Next he said they were coming from Indigo Lake, and asked where I was going. I told them I was going behind Sawtooth Mountain. “Stay alert,” the other one said. “A large tree has fallen right onto the trail junction up there. Go around the tree on the left. That will keep you on the correct trail.” He further explained. “If you go to the right you will be on the trail to Indigo Lake.”
He also recommended I climb up onto the ridge from where the trail reaches its highest point on Sawtooth Mountain. He added, “Despite the large amount of smoke in the air, the views from the ridge will be outstanding.”
Finally, I spotted two other riders bombing down toward us. When asked where they had been, the third guy down said he had hit a tree! I quickly checked him over to see if he was okay and then looked at his bike to see if he had taco’d a rim … but all looked good. He said his derailleur was now messed up and his bike would not shift correctly. As we said goodbye I told them to have fun and then said to the third guy, “No more trees!” As it turned out, these were the only people I saw my entire Sawtooth Mountain ride!
At one point I came upon a bunch of bent trees. I had only learned a few days earlier why all the trees were bent in the same fashion. The trees begin growing straight up, like normal. But if the soil slowly slides downhill the trunk of the tree begins to face horizontal. With the trunk horizontal the tip of the tree still grows straight up. After years of this phenomena the tree becomes curved.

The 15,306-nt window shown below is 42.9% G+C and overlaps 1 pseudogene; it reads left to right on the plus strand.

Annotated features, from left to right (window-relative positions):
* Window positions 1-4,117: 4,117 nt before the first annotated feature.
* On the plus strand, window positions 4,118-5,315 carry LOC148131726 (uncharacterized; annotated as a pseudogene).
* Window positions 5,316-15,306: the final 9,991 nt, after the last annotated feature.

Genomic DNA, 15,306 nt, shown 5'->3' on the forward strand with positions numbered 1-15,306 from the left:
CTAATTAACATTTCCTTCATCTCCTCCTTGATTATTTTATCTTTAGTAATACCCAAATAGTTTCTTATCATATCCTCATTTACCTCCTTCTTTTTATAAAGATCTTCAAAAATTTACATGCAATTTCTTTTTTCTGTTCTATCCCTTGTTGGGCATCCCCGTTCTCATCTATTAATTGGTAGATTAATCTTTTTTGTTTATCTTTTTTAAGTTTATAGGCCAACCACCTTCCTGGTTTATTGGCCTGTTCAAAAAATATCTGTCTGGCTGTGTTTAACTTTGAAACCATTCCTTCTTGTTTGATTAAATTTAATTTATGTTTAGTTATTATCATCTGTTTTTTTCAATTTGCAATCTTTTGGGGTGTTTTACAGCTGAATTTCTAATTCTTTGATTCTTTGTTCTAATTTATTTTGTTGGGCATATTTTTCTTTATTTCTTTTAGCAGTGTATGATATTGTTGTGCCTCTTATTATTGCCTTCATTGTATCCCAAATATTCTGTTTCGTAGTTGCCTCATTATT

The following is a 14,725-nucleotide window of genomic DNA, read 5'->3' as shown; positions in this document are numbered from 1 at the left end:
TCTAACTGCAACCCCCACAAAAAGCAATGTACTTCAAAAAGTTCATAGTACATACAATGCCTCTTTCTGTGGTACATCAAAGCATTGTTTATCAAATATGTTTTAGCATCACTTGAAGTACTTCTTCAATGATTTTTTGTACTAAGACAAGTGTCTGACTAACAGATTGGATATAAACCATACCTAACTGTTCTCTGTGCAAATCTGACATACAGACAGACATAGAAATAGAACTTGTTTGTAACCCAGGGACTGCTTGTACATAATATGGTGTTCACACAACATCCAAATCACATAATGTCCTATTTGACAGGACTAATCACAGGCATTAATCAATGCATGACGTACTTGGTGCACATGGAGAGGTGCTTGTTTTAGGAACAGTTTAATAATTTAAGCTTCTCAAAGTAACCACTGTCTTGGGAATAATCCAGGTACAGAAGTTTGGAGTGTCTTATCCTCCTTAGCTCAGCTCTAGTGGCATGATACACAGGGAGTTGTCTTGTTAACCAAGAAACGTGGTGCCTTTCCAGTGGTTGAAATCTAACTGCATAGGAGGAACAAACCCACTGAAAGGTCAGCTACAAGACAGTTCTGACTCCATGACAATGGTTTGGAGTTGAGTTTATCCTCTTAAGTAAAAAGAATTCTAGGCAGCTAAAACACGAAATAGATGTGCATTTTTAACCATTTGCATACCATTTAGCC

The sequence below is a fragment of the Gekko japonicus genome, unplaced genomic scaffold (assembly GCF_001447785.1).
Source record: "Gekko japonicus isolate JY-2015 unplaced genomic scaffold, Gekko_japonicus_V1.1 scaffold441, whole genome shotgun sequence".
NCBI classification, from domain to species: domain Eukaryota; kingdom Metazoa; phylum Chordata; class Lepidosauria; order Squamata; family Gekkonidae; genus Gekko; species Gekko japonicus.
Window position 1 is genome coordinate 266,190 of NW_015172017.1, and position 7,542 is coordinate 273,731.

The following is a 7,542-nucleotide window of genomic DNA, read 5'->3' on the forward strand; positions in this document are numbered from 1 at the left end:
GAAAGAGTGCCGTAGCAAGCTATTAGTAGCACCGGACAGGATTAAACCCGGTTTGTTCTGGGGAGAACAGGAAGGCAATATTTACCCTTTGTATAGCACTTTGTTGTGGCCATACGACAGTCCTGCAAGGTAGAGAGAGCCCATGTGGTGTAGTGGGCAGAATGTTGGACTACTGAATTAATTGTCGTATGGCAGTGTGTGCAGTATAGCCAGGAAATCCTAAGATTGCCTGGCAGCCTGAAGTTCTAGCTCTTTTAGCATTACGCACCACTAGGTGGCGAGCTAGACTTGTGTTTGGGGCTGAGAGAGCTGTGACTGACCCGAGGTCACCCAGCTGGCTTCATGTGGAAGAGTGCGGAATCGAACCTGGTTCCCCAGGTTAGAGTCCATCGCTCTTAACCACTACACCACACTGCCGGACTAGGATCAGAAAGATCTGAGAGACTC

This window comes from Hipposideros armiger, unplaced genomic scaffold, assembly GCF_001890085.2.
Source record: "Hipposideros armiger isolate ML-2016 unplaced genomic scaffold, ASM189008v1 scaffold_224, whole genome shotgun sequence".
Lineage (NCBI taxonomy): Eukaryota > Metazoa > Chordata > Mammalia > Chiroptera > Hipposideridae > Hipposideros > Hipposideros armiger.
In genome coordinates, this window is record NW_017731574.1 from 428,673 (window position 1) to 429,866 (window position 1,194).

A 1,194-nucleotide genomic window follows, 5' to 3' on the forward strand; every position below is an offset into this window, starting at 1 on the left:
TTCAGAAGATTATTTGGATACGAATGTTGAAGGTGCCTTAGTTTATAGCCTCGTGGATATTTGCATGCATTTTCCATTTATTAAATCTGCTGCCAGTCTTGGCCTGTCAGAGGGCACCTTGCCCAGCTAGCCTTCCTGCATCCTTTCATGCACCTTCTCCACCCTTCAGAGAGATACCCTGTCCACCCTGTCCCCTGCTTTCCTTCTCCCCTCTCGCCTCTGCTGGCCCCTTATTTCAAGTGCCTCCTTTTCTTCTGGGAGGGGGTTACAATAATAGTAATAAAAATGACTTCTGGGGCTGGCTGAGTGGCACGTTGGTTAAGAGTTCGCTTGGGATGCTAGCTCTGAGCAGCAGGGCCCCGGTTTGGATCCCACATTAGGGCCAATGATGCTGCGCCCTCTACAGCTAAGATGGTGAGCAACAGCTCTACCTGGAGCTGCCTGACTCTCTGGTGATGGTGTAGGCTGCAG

The trail continued to gradually climb until it neared Cowhorn Mountain, where it topped out on a crest offering a smoky view to the southeast. Right as it topped out the trail made an abrupt right turn and headed down … to the south of Sawtooth Mountain. The trail kept going down until it bottomed out in a lush meadow. That was when the fun ended!
Grinding To The Top
From that meadow Trail #3643 climbed rather steeply up the south flank of Sawtooth Mountain … and I did a lot of walking. Near the top the trail passed through a field of soft, loose, deep, volcanic rock. Each rock was the size of golf ball or smaller. It was so loose that for every foot I stepped I slid back six inches.
Five minutes later and I had reached the point the rider had spoken of … the highest point of the ride. So I got off the bike and hiked up the ridge. The young man had been totally correct … the view was incredible … and would have been 10 times as good without the smoke!
As I left the ridge the trail somehow transitioned into Trail #3634 … or … when they made the map someone was dyslexic. Based on the map (and what the worker at the local bike shop had told me) I was due for a fast downhill ride right back to Timpanogas Lake. Wrong!
Logs Difficult to Climb Over
The downhill part was very steep at times and littered with down trees. At some points I was sliding down deep sandy ruts hoping I could turn or get stopped before I hit a log. This was one of those trails where I wish I had brought a chainsaw!
But more disheartening than that … I had to do about five hundred feet of very steep climbing!
With about two miles to go the downhill to Lake Timpanogas actually did begin. However, with so many trees across the trail I found it hard to get any momentum going. With about .8 miles to go my trail (# 3634) hit the trail to Indigo Lake Trail (#3649) and that’s when the riding got good. That last .8 mile was like a winding freeway … smooth, wide, and with no trees blown across my path.
When I rode over to Cindy she was stitching like crazy. She said she had kayaked, hiked, and done some reading. I was pleased to hear she had had a good day.
My day had started out pretty bad … nothing that could not be cured by a good Sawtooth Mountain bike ride and some incredible views!
Below you will find the video taken from during the Sawtooth Mountain Ride. To watch the video on a full screen click the icon in the lower right corner just to the right of the YouTube emblem.
To view all my videos please go to my YouTube channel at MountainBikeDiaries.